On Jan 6, 2022, at 6:52 PM, Eric Weiner <weinere@...> wrote:

Ha. I have a clean room at work where I do my cleaning. I also have a lighted loupe. It’s just fine particle dust intrusion. The CFW is only a couple years old. I have taken the time, without the use of scanning tunneling microscopes, to ensure all surfaces are as clean as possible prior to reassembly. It’s simply Colorado dust. I haven’t done a thorough cleaning followed immediately by the electrical tape sealing technique yet. It might work. 

Do others not have issues with dust?? 

Eric 

On Jan 6, 2022, at 19:38, Dwight Fujita <kojifujitafodder@...> wrote:

I think we just spent Eric's entire hobby budget.

Probably more useful advice for Eric, I've used a 10x loupe to get a closer look at surface contamination.  You can tell the difference between oil smears, sand (i.e. rocks), metallic shavings...

The 10x triplet loupe from this manufacturer is really great (don't bother with the other magnifications).  Pretty useful tool for $40.
https://www.amazon.com/BelOMO-Triplet-Folding-Magnifier-Anti-Reflection/dp/B00EXPWU8S/


Dwight Fujita
 

I image only from my backyard, so I can afford to heft my entire optical train outside without exposing it to the outside air.  I had a ZWO 1600mm that had some dust on the surface of the sensor (behind the outer glass protector).  Pretty easy to identify from the tiny size of the particles, and easy to clean off.  My flats are relatively clean, and the occasional dust speck tends to stay in place (easy to calibrate out).  It's dry and windy where I live, but probably not as bad as Eric.

I store my stuff horizontally to prevent dust from collecting on the sensor and filter surfaces.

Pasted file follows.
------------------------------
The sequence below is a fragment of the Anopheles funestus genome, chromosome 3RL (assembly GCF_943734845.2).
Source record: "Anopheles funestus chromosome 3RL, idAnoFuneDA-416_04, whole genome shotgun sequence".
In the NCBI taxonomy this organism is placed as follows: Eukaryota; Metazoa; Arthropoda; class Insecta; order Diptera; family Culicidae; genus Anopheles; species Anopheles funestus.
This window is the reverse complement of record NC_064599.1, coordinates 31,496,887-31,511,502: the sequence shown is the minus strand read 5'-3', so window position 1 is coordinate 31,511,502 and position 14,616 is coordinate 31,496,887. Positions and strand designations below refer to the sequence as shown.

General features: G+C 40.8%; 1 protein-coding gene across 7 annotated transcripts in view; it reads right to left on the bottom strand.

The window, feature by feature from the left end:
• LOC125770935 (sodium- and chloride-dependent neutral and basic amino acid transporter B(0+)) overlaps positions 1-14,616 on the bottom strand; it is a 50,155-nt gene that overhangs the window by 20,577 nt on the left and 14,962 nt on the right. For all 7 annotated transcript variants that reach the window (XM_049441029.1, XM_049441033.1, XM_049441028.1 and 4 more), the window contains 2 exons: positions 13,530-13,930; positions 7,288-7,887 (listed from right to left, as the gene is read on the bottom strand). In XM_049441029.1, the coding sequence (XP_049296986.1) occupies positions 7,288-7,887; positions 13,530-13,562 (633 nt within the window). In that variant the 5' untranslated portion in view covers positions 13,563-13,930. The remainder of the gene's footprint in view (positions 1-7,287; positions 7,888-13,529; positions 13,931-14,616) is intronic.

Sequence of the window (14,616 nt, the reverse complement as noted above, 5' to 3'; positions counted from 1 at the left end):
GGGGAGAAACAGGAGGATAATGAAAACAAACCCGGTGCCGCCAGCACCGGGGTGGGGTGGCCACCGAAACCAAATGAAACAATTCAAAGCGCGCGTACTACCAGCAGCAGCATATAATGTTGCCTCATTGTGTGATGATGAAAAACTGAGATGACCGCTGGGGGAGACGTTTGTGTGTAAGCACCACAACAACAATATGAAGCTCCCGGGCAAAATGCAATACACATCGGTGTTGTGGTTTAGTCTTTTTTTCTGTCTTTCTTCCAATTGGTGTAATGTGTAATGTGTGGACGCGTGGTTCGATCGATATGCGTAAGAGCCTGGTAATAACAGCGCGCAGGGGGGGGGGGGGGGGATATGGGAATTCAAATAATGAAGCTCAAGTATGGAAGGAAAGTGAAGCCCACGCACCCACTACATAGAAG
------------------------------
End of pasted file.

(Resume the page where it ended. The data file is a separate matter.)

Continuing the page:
Robert, it's not a good idea to submerge clean a lens unless you were able to dismantle it to its individual elements.  Disassembling, reassembling and collimating a lens cell is also difficult without the right equipment and experience.  If you're trying to get really nasty grit off the surface of your lens, they do sell some (expensive) polymer solution you can paint on the surface of your optics and peel off.  I haven't used it myself.  I do know you need to be careful that it doesn't seep into the edges of your lens cell .  They recommend using o-rings as dams to prevent the fluid from flowing behind your front lens element  (https://www.photoniccleaning.com/)

-Dwight


K. Maruf
 

Thanks kindly from another dust-bedraggled front range astro-nut. That loupe looks handy. 

To Eric, I have a similar QHY setup, and I too have to take flats regularly. Next time I think I will focus a bit more on the housing and construction of the sensor - though I can attest a previous QHY survived a 3 story drop with nothing more than minor cosmetic damage! 


M Hambrick